Wednesday, February 11, 2009

This is Deflation

Well, Helicopter Ben? What are you going to do now?

WASHINGTON (Reuters) – The U.S. trade deficit shrank 4 percent in December, as the global financial crisis cut U.S. imports and exports for the fifth straight month, while U.S. demand for mortgages tumbled nearly 25 percent last week as potential buyers held out for better terms.

The $39.9 billion trade gap was the smallest since February 2003, the U.S. Commerce Department said in its monthly report. The December shortfall followed a much bigger contraction in the November trade gap.

"There is a lot of credit crunch impact on global trade. Obviously, this is bad news for the economy," said Pierre Ellis, senior global economist with Decision Economics in New York. "The export weakness is intensifying."


Chinese trade figures for January, also released on Wednesday, showed China's exports fell 17.5 percent from a year earlier, after a 2.8 percent decline in December.

China's imports plunged 43.1 percent, twice as much as December's 21.3 percent year-on-year drop, the General Administration of Customs said on Wednesday.

Both falls were the steepest since economists' records began in 1993. Imports and exports have now fallen for three months in a row from their year-earlier levels.

U.S. imports of goods and services fell 5.5 percent in December, following an 11.9 percent drop in November, as businesses and consumers cut spending in the face of mounting economic woes.

Imports of autos and auto parts were the lowest since May 1999. Another big drop in the average price of imported oil to $49.93 per barrel, the lowest since December 2005, helped push the overall import tally lower.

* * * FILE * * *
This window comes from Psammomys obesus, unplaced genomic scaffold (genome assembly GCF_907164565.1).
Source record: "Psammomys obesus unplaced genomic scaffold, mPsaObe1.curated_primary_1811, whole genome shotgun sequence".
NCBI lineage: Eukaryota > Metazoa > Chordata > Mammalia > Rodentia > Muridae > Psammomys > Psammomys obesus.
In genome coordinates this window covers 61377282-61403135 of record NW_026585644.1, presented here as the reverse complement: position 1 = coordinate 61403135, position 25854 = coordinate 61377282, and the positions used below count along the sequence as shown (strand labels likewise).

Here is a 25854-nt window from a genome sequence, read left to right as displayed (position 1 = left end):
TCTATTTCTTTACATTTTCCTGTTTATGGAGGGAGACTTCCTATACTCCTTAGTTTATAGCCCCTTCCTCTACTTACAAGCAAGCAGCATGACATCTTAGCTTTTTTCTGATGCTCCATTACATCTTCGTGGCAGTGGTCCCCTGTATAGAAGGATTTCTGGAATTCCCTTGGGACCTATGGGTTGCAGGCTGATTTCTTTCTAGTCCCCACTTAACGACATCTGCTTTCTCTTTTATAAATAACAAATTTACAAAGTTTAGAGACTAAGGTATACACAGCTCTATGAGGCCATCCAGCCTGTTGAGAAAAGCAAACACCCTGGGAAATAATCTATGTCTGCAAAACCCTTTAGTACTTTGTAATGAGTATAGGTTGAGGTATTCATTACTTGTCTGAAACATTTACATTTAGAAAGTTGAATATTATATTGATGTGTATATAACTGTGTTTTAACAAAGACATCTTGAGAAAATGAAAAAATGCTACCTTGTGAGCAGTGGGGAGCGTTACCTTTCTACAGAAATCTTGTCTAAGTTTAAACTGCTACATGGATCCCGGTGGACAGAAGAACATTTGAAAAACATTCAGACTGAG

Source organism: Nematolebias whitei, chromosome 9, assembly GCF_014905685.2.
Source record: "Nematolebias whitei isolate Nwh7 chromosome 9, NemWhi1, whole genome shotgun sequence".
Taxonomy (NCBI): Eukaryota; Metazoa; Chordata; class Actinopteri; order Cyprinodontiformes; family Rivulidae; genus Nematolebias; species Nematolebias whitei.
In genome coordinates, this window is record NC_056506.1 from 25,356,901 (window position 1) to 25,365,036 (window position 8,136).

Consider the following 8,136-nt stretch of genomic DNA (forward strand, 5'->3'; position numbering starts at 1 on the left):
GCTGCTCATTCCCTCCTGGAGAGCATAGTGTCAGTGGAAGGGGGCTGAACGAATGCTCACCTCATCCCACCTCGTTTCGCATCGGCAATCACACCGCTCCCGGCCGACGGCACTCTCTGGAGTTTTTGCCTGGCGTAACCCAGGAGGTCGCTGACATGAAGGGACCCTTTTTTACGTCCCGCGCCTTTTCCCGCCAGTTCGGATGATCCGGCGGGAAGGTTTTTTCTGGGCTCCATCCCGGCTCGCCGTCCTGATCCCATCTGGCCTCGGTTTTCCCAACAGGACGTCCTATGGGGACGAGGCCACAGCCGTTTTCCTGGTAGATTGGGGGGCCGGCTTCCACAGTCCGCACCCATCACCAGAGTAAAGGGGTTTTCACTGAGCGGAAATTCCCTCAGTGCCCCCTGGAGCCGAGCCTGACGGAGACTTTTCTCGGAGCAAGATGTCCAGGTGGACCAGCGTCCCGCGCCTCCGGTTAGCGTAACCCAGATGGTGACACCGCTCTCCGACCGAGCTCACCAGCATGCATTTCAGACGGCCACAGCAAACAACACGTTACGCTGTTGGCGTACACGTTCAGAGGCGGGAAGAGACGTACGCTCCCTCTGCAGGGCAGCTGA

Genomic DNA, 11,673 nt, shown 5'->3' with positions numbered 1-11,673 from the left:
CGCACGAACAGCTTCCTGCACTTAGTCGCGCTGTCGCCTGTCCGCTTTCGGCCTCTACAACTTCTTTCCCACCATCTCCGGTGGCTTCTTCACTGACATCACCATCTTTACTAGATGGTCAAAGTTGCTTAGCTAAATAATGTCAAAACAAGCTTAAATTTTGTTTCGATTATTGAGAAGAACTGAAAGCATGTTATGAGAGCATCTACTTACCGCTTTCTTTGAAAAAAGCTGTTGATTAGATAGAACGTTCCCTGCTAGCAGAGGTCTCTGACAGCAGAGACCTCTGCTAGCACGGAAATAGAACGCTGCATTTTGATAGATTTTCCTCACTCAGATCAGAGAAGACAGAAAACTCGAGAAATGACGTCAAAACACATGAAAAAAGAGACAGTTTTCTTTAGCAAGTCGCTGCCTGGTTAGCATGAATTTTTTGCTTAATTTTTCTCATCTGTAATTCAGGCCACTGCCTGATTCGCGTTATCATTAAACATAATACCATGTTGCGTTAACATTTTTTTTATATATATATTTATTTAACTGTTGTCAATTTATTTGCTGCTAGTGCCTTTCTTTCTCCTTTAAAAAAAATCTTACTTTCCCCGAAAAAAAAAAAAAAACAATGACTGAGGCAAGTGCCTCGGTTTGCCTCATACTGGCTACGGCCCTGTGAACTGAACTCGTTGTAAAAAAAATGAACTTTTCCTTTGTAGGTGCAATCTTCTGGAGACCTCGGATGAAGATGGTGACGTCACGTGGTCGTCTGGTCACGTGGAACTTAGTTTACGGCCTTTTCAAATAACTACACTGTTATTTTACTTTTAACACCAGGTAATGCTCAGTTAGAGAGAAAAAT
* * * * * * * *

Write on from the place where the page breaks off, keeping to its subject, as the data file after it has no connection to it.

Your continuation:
U.S. exports of goods and services fell nearly 6 percent for a second month in a row, as the financial crisis took a bite out of foreign demand. Overall U.S. goods exports were the lowest since October 2006, and auto and auto parts exports were the lowest since November 2004.

However, both U.S. exports and imports set a record for all of 2008 and the overall trade gap declined for the second year in a row to $677.1 billion.

The bilateral U.S. trade deficit with China in 2008 hit a record $266.3 billion as imports from that country rose to a record $337.8 billion. At the same time, U.S. exports to China last year were a record $71.5 billion.

The average price for imported oil in 2008 was a record $95.23 per barrel, pushing imports from Saudi Arabia and other members of the Organization of Petroleum Exporting Countries to a record $242.6 billion.


Requests for loans to buy homes sank last week to an eight-year low, the Mortgage Bankers Association said.

Expectations that government steps could yank 30-year home loan rates near 4 percent, a proposed $15,000 home-buying tax credit and the outlook for still lower house prices has raised the incentive to wait.

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